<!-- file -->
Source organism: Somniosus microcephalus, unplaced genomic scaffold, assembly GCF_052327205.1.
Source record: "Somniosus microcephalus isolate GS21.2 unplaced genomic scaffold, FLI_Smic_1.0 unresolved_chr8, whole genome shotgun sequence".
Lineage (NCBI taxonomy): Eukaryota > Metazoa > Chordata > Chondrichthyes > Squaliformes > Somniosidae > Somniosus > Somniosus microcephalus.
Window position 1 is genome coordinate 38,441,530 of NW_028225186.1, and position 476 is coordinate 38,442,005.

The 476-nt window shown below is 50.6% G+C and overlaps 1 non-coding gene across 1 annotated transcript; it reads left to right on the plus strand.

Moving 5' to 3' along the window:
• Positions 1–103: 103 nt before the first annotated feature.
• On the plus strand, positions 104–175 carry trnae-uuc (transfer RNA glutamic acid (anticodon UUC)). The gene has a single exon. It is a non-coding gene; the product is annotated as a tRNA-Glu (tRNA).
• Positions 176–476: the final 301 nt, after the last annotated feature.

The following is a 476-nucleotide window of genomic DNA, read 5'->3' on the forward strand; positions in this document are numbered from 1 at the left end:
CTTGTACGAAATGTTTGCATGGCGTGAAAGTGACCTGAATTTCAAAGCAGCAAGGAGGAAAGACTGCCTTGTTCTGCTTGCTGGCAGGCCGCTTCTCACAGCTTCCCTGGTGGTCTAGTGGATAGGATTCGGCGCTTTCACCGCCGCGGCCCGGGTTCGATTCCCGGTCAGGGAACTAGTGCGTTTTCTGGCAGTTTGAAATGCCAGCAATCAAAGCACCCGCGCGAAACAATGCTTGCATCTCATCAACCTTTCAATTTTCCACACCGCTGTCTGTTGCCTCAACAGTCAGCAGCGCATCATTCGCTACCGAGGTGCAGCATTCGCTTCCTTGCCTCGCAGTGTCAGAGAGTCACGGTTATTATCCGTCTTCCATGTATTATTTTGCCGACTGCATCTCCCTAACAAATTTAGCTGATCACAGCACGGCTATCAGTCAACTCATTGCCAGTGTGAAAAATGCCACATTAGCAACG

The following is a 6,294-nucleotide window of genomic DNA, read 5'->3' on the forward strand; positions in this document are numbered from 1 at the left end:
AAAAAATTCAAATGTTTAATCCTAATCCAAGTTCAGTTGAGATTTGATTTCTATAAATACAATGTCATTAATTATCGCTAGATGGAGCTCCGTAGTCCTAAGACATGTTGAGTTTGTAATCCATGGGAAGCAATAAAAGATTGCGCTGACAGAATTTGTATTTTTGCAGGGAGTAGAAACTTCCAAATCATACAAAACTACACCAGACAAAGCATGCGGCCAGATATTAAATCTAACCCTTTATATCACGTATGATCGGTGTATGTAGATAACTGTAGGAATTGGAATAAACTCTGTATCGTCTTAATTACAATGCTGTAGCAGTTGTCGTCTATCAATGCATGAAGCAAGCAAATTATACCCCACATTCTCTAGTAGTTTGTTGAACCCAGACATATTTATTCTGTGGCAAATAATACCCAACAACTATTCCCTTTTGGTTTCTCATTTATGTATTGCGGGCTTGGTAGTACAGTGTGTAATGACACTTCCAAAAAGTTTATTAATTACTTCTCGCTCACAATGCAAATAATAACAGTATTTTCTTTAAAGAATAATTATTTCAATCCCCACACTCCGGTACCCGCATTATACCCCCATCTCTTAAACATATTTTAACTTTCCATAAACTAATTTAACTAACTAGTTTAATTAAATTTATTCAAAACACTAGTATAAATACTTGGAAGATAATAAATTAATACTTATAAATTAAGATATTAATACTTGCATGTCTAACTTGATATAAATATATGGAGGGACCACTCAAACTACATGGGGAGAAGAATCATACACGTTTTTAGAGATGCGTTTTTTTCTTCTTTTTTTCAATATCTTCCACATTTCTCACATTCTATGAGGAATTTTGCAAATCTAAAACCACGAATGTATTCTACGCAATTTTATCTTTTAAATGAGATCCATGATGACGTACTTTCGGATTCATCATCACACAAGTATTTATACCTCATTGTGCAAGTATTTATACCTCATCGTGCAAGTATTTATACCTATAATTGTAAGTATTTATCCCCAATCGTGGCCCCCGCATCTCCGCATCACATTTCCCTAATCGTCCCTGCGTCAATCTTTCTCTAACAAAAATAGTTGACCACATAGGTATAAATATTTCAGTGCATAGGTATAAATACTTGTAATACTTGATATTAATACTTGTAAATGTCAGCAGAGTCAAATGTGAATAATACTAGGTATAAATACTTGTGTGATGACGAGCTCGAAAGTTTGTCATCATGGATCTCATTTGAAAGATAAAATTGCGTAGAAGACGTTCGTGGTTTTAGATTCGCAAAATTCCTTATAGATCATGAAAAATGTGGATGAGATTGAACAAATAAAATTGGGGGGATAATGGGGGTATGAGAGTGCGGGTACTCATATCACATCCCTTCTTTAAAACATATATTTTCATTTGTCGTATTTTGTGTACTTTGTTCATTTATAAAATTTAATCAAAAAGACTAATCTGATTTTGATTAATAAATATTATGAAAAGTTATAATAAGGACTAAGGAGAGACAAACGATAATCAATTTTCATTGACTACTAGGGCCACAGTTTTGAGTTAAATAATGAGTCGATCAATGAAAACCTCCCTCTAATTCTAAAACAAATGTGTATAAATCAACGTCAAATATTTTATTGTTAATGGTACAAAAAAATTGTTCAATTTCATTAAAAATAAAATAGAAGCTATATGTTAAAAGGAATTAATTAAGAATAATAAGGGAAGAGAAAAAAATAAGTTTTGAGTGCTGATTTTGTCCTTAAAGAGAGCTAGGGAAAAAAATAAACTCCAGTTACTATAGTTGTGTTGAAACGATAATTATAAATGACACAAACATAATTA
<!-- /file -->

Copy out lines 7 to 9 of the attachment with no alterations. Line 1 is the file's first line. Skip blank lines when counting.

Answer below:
• Positions 1–103: 103 nt before the first annotated feature.
• On the plus strand, positions 104–175 carry trnae-uuc (transfer RNA glutamic acid (anticodon UUC)). The gene has a single exon. It is a non-coding gene; the product is annotated as a tRNA-Glu (tRNA).
• Positions 176–476: the final 301 nt, after the last annotated feature.